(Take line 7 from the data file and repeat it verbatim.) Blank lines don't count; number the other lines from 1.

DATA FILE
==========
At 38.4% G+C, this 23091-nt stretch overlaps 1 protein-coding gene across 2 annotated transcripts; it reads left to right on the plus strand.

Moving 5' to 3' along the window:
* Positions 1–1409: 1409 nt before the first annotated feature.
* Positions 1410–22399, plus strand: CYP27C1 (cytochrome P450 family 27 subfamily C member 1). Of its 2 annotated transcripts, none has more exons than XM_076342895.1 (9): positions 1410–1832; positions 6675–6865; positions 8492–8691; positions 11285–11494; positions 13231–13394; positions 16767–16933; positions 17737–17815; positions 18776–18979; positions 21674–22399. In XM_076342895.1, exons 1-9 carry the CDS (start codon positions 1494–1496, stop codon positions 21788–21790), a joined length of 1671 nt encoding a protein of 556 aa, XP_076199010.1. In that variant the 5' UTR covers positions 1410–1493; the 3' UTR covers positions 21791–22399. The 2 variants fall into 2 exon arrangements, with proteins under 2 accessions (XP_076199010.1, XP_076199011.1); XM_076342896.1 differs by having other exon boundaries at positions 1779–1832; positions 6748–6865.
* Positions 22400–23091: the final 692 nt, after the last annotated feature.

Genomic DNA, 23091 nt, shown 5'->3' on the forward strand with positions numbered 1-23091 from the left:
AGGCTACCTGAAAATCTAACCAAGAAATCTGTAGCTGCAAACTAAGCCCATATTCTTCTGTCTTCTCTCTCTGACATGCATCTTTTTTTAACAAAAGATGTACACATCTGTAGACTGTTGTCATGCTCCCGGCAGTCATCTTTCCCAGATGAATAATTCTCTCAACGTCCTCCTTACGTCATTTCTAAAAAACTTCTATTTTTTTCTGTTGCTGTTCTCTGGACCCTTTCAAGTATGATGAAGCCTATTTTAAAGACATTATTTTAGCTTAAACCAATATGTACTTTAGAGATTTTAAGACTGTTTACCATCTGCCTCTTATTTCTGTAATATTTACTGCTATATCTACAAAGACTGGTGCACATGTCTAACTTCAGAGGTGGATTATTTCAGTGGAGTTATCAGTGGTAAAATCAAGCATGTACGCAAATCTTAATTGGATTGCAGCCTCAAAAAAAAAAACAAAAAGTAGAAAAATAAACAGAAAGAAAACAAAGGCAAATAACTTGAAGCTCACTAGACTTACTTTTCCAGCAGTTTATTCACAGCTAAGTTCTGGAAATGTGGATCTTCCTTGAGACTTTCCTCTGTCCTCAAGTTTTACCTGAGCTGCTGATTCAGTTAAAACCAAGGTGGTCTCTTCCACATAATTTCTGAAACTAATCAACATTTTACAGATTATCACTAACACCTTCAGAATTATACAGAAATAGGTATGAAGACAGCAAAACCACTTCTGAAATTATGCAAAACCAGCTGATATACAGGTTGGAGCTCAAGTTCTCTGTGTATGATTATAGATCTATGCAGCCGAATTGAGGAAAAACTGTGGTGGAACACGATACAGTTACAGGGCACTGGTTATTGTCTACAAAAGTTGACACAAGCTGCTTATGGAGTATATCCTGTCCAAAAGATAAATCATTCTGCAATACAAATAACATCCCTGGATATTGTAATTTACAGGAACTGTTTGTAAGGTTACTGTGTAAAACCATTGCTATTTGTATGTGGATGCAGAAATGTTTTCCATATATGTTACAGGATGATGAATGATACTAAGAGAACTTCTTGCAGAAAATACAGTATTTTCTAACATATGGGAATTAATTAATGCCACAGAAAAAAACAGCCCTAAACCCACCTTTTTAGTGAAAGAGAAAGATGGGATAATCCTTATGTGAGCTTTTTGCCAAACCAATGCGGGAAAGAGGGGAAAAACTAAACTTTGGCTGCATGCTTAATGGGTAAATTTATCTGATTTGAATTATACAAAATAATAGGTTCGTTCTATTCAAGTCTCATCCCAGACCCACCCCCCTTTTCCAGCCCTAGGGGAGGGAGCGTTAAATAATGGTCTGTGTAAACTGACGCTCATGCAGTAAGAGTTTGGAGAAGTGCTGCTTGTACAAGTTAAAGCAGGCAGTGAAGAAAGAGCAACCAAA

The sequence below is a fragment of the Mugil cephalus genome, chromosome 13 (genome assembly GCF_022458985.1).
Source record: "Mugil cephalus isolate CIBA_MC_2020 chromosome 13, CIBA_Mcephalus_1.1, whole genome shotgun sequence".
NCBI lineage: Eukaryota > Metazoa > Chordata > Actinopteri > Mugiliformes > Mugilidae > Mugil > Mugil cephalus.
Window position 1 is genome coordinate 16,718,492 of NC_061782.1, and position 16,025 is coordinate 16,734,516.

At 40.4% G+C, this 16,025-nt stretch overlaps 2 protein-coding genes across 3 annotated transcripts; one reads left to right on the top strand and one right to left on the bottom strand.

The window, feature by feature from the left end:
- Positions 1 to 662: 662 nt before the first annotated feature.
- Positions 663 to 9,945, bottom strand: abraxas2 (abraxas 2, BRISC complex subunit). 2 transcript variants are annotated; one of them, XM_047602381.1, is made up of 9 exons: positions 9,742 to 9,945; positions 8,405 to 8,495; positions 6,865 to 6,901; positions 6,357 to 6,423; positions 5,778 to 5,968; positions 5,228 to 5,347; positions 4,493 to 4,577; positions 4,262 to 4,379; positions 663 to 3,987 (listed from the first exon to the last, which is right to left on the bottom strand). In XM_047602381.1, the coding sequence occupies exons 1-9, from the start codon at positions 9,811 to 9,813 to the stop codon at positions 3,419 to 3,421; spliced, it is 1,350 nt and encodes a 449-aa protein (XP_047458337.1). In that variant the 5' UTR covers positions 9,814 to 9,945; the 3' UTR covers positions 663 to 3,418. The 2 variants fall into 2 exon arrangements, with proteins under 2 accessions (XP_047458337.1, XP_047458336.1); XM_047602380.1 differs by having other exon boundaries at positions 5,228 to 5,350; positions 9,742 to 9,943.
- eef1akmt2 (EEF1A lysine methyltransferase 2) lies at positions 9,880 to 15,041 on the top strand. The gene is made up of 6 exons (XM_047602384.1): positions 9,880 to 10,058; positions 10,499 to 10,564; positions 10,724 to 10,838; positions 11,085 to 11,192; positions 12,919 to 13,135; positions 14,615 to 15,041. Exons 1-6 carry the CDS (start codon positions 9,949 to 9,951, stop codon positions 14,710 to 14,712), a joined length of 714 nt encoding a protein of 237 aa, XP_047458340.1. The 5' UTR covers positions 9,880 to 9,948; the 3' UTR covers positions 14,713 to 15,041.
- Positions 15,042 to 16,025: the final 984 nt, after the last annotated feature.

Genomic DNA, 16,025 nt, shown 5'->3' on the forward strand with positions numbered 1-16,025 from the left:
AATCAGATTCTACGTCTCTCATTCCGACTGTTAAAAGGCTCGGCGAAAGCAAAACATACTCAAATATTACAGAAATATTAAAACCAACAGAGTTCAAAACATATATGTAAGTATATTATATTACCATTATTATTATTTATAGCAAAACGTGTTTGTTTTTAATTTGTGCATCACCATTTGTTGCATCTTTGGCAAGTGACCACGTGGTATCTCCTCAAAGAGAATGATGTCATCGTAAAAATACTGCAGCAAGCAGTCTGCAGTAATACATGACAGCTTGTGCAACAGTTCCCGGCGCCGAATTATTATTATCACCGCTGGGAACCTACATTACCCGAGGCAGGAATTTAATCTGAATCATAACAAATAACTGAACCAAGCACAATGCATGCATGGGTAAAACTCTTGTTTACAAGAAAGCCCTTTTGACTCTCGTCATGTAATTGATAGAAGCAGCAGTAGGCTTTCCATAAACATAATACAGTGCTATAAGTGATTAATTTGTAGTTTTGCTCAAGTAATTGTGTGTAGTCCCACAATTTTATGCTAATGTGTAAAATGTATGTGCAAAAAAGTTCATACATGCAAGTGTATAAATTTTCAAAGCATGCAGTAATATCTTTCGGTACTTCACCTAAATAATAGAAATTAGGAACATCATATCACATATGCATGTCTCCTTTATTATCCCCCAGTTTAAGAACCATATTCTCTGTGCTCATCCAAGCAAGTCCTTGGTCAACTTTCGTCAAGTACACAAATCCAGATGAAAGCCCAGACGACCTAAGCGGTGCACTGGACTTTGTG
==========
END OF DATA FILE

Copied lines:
AGGCTACCTGAAAATCTAACCAAGAAATCTGTAGCTGCAAACTAAGCCCATATTCTTCTGTCTTCTCTCTCTGACATGCATCTTTTTTTAACAAAAGATGTACACATCTGTAGACTGTTGTCATGCTCCCGGCAGTCATCTTTCCCAGATGAATAATTCTCTCAACGTCCTCCTTACGTCATTTCTAAAAAACTTCTATTTTTTTCTGTTGCTGTTCTCTGGACCCTTTCAAGTATGATGAAGCCTATTTTAAAGACATTATTTTAGCTTAAACCAATATGTACTTTAGAGATTTTAAGACTGTTTACCATCTGCCTCTTATTTCTGTAATATTTACTGCTATATCTACAAAGACTGGTGCACATGTCTAACTTCAGAGGTGGATTATTTCAGTGGAGTTATCAGTGGTAAAATCAAGCATGTACGCAAATCTTAATTGGATTGCAGCCTCAAAAAAAAAAACAAAAAGTAGAAAAATAAACAGAAAGAAAACAAAGGCAAATAACTTGAAGCTCACTAGACTTACTTTTCCAGCAGTTTATTCACAGCTAAGTTCTGGAAATGTGGATCTTCCTTGAGACTTTCCTCTGTCCTCAAGTTTTACCTGAGCTGCTGATTCAGTTAAAACCAAGGTGGTCTCTTCCACATAATTTCTGAAACTAATCAACATTTTACAGATTATCACTAACACCTTCAGAATTATACAGAAATAGGTATGAAGACAGCAAAACCACTTCTGAAATTATGCAAAACCAGCTGATATACAGGTTGGAGCTCAAGTTCTCTGTGTATGATTATAGATCTATGCAGCCGAATTGAGGAAAAACTGTGGTGGAACACGATACAGTTACAGGGCACTGGTTATTGTCTACAAAAGTTGACACAAGCTGCTTATGGAGTATATCCTGTCCAAAAGATAAATCATTCTGCAATACAAATAACATCCCTGGATATTGTAATTTACAGGAACTGTTTGTAAGGTTACTGTGTAAAACCATTGCTATTTGTATGTGGATGCAGAAATGTTTTCCATATATGTTACAGGATGATGAATGATACTAAGAGAACTTCTTGCAGAAAATACAGTATTTTCTAACATATGGGAATTAATTAATGCCACAGAAAAAAACAGCCCTAAACCCACCTTTTTAGTGAAAGAGAAAGATGGGATAATCCTTATGTGAGCTTTTTGCCAAACCAATGCGGGAAAGAGGGGAAAAACTAAACTTTGGCTGCATGCTTAATGGGTAAATTTATCTGATTTGAATTATACAAAATAATAGGTTCGTTCTATTCAAGTCTCATCCCAGACCCACCCCCCTTTTCCAGCCCTAGGGGAGGGAGCGTTAAATAATGGTCTGTGTAAACTGACGCTCATGCAGTAAGAGTTTGGAGAAGTGCTGCTTGTACAAGTTAAAGCAGGCAGTGAAGAAAGAGCAACCAAA